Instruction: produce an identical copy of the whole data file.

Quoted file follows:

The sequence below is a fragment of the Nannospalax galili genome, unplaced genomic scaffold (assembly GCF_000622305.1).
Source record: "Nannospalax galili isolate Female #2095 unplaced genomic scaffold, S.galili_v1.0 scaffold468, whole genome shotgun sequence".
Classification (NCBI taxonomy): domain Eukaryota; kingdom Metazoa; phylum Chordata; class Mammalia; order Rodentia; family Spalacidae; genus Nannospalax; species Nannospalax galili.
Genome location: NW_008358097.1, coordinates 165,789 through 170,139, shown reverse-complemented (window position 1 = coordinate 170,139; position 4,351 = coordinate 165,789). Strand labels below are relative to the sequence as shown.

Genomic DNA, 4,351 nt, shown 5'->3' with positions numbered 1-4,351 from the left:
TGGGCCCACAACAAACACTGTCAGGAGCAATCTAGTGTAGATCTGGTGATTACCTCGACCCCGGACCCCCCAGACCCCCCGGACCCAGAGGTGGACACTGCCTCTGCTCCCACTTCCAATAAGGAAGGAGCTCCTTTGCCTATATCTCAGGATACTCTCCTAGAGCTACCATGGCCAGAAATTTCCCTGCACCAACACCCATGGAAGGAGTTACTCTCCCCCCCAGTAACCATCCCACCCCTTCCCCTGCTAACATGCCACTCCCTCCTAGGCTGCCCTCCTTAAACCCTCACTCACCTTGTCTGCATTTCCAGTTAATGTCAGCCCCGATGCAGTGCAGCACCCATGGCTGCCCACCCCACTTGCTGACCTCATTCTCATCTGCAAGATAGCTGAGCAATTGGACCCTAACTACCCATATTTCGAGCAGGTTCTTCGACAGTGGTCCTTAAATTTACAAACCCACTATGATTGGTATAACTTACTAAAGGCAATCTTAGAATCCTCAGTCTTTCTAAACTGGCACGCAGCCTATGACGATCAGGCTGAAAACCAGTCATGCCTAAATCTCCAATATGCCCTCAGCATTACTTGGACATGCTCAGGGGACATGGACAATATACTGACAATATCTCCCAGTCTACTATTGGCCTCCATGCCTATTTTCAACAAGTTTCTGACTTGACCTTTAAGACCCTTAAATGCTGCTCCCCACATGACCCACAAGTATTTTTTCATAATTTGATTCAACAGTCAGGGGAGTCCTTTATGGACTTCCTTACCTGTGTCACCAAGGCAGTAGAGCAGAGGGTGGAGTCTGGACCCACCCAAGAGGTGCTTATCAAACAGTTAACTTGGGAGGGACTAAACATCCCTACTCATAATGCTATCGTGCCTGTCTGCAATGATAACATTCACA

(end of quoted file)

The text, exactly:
The sequence below is a fragment of the Nannospalax galili genome, unplaced genomic scaffold (assembly GCF_000622305.1).
Source record: "Nannospalax galili isolate Female #2095 unplaced genomic scaffold, S.galili_v1.0 scaffold468, whole genome shotgun sequence".
Classification (NCBI taxonomy): domain Eukaryota; kingdom Metazoa; phylum Chordata; class Mammalia; order Rodentia; family Spalacidae; genus Nannospalax; species Nannospalax galili.
Genome location: NW_008358097.1, coordinates 165,789 through 170,139, shown reverse-complemented (window position 1 = coordinate 170,139; position 4,351 = coordinate 165,789). Strand labels below are relative to the sequence as shown.

Genomic DNA, 4,351 nt, shown 5'->3' with positions numbered 1-4,351 from the left:
TGGGCCCACAACAAACACTGTCAGGAGCAATCTAGTGTAGATCTGGTGATTACCTCGACCCCGGACCCCCCAGACCCCCCGGACCCAGAGGTGGACACTGCCTCTGCTCCCACTTCCAATAAGGAAGGAGCTCCTTTGCCTATATCTCAGGATACTCTCCTAGAGCTACCATGGCCAGAAATTTCCCTGCACCAACACCCATGGAAGGAGTTACTCTCCCCCCCAGTAACCATCCCACCCCTTCCCCTGCTAACATGCCACTCCCTCCTAGGCTGCCCTCCTTAAACCCTCACTCACCTTGTCTGCATTTCCAGTTAATGTCAGCCCCGATGCAGTGCAGCACCCATGGCTGCCCACCCCACTTGCTGACCTCATTCTCATCTGCAAGATAGCTGAGCAATTGGACCCTAACTACCCATATTTCGAGCAGGTTCTTCGACAGTGGTCCTTAAATTTACAAACCCACTATGATTGGTATAACTTACTAAAGGCAATCTTAGAATCCTCAGTCTTTCTAAACTGGCACGCAGCCTATGACGATCAGGCTGAAAACCAGTCATGCCTAAATCTCCAATATGCCCTCAGCATTACTTGGACATGCTCAGGGGACATGGACAATATACTGACAATATCTCCCAGTCTACTATTGGCCTCCATGCCTATTTTCAACAAGTTTCTGACTTGACCTTTAAGACCCTTAAATGCTGCTCCCCACATGACCCACAAGTATTTTTTCATAATTTGATTCAACAGTCAGGGGAGTCCTTTATGGACTTCCTTACCTGTGTCACCAAGGCAGTAGAGCAGAGGGTGGAGTCTGGACCCACCCAAGAGGTGCTTATCAAACAGTTAACTTGGGAGGGACTAAACATCCCTACTCATAATGCTATCGTGCCTGTCTGCAATGATAACATTCACA